FourWheeler 18 talented drivers lay it all on the line at Top Truck Champions’ Challenge
Why Would anyone voluntarily return to the carnival of carnage known as Top Truck Challenge and willingly put themselves and their vehicle through the malevolent collection of off-road events, for a second time? What made ’em do it the frst time?
The answers to those questions lie in the minds of the competitors. These are people who relax by not relaxing. They’ve put heart and soul into building vehicles that are designed to be pretty much unstoppable off-road and they’re not afraid to use ’em. If these competitors existed in the 1800s, they would’ve been the ones to leave the comforts of civilization and point their horse west just to know what was over the horizon.
What we’re talking about here is the 20th anniversary of Top Truck Challenge (TTC), where we invited all of the past champions back to Hollister Hills, California, for an incredible week of unprecedented action that we called the Top Truck Champions’ Challenge (TTCC).
Since TTC’s inception in 1993 there have been 22 champions. How can there be 22 champions in only 19 years? Well, one year (2008) there was a tie for First Place and for two years (2010 and 2011) we had two classes (Truck and Buggy) that generated a First Place in each class. Of the 22 TTC champions, 17 of them returned to compete in TTCC this year! In addition to those from the west coast, competitors came from as far away as Arkansas, Texas, Oklahoma, Idaho, Kentucky, Arizona, Montana, and Canada. We also invited one peer-chosen Four Wheeler reader to compete. After the ballots were counted that person was Ron George, former TTC ’07 competitor from Osceola, Iowa. For most recent competitors, TTCC would look familiar this year.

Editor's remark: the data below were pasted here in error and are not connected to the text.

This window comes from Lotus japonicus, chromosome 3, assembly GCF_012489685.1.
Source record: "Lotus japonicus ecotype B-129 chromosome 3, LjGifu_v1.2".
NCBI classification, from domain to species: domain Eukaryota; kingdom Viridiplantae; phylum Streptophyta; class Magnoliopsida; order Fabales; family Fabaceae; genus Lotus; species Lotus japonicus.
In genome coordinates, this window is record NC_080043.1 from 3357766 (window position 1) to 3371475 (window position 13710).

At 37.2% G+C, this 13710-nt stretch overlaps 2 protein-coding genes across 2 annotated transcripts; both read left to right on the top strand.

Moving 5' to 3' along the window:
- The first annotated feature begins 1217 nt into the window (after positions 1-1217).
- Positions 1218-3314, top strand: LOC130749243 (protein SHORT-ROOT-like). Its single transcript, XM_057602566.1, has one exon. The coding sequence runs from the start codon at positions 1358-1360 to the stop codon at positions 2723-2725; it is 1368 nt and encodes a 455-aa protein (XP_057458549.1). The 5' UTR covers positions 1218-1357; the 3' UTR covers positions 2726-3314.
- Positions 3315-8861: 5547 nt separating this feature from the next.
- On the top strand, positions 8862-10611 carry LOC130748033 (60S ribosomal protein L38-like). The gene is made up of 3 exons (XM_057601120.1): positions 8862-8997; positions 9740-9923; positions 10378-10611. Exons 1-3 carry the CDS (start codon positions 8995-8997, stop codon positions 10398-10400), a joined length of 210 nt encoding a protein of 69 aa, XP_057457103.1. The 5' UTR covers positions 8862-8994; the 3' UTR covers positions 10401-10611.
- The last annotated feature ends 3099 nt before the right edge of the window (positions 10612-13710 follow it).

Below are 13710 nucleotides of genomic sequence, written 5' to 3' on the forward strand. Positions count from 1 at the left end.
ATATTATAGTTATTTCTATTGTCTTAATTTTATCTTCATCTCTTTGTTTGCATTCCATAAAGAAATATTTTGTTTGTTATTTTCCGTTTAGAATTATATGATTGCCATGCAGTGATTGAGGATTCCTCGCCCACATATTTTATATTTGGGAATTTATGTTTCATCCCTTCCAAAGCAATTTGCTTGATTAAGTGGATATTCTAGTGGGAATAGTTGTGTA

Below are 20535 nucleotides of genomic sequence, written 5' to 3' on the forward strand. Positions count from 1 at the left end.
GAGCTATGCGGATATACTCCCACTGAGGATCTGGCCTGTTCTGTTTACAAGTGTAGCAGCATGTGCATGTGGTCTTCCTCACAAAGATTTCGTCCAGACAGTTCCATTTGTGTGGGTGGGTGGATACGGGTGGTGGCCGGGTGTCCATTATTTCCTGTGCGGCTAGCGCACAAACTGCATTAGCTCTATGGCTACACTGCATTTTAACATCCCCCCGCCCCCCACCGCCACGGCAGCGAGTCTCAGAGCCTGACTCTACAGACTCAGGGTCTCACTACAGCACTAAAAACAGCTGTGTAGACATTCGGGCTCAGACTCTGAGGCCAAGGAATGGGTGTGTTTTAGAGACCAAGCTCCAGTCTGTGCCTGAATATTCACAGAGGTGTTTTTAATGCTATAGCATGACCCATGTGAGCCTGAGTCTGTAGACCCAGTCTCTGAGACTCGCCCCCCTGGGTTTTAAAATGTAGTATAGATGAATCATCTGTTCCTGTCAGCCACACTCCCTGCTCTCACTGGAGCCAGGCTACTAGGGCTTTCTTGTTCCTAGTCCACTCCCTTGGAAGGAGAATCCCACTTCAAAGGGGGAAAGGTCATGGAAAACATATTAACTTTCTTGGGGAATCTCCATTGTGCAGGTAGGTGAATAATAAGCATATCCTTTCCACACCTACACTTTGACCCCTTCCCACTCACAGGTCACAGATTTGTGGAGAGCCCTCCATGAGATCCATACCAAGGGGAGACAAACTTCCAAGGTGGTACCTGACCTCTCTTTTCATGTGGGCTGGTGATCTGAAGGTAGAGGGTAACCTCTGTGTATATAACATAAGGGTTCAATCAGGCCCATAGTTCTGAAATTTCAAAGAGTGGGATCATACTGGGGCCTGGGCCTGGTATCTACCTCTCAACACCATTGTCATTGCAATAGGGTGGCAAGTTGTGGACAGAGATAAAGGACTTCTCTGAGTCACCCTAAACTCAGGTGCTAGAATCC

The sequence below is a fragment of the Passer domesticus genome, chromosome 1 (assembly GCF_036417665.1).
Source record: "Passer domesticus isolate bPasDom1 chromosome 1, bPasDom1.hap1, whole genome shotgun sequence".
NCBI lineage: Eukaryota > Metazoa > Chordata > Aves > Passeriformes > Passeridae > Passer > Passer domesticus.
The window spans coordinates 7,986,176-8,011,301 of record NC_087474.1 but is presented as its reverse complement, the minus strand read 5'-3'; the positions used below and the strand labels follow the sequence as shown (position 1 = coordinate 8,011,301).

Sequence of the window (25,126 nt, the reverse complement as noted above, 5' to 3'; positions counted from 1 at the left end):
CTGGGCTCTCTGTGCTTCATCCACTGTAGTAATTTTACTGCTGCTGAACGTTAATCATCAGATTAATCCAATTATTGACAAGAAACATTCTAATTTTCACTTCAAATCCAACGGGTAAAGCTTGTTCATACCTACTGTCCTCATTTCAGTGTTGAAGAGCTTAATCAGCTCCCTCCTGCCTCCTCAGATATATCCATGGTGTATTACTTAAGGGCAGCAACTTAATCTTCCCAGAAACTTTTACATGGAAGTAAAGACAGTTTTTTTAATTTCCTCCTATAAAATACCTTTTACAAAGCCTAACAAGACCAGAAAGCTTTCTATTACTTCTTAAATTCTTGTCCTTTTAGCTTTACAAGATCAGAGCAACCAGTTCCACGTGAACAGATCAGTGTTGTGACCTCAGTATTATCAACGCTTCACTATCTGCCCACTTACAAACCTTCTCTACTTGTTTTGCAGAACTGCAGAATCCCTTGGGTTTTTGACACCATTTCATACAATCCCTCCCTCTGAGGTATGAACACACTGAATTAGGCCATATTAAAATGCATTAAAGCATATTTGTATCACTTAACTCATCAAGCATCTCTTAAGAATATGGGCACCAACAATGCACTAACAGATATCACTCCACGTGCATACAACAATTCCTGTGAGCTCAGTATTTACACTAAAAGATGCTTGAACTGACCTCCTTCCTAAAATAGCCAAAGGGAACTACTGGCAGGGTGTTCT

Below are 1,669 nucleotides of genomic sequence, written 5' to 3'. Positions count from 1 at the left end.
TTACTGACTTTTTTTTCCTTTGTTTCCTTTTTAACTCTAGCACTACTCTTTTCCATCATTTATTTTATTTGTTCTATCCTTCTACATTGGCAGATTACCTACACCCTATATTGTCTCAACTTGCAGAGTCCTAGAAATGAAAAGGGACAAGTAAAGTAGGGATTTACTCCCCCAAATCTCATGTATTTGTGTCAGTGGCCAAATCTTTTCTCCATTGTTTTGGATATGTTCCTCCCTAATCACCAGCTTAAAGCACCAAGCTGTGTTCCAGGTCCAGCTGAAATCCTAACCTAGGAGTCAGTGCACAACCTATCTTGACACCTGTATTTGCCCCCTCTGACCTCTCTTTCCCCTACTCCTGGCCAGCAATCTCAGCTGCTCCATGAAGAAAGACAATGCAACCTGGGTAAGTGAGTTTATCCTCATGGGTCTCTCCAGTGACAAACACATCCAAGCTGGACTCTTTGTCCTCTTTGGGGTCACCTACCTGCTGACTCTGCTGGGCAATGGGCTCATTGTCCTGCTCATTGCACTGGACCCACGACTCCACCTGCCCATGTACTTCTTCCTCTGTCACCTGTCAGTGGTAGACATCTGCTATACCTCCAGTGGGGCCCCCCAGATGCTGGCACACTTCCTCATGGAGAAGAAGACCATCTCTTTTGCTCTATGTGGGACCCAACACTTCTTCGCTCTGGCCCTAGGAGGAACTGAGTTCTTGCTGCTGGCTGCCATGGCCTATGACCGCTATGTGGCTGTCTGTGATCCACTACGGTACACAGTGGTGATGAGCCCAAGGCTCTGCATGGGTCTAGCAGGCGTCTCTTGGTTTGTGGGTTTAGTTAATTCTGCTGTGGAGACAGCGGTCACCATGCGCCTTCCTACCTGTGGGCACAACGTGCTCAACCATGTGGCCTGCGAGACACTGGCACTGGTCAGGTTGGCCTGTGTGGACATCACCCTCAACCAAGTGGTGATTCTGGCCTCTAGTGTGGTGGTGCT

For those who competed back in the ’90s, things looked much different. Over the years we have streamlined the competition and we’ve eliminated boring events. This year, as in recent years, TTCC featured our seven signature events that included the Tow Test, Frame Twister, Mud Pit, Obstacle Course, Hill Climb, Mini Rubicon, and Tank Trap. Each of these events tests the vehicles and the competitors in a different way. You can read a description of each event on the following pages. And speaking of the following pages, that’s where you’ll fnd the details of how it all went down. You can read a play-byplay of how each competitor did in each event as well as what went wrong and what went right. Also included are quotes from some of the drivers after they had fnished each event. And speaking of events, we ran all 18 vehicles through six of the events and then the 10 vehicles with the most points (along with the voted-in rig) advanced to the Tank Trap for a fnal muddy, rocky, sweaty, dusty, off-camber shootout. We’ve included results for each event so you can see how each competitor fared and at the end of the story you’ll be able to see who left Hollister as the Grand Champion of the Champions’ Challenge.
We’ve featured the competing vehicles in the last two issues of Four Wheeler (October and November), so you already know that the past champions are returning to Hollister with some serious machinery. This event is no walk in the park. Competitors are being timed or their distance measured in every event. The days are long and the nights short. The pressure is unrelenting. But as we’ve said, these folks are hardwired for pressure like this. Some slithered, some slid, some slalomed, and some slammed, but no matter how they fnished they all did an amazing job against monumental challenges. The action begins on the next page.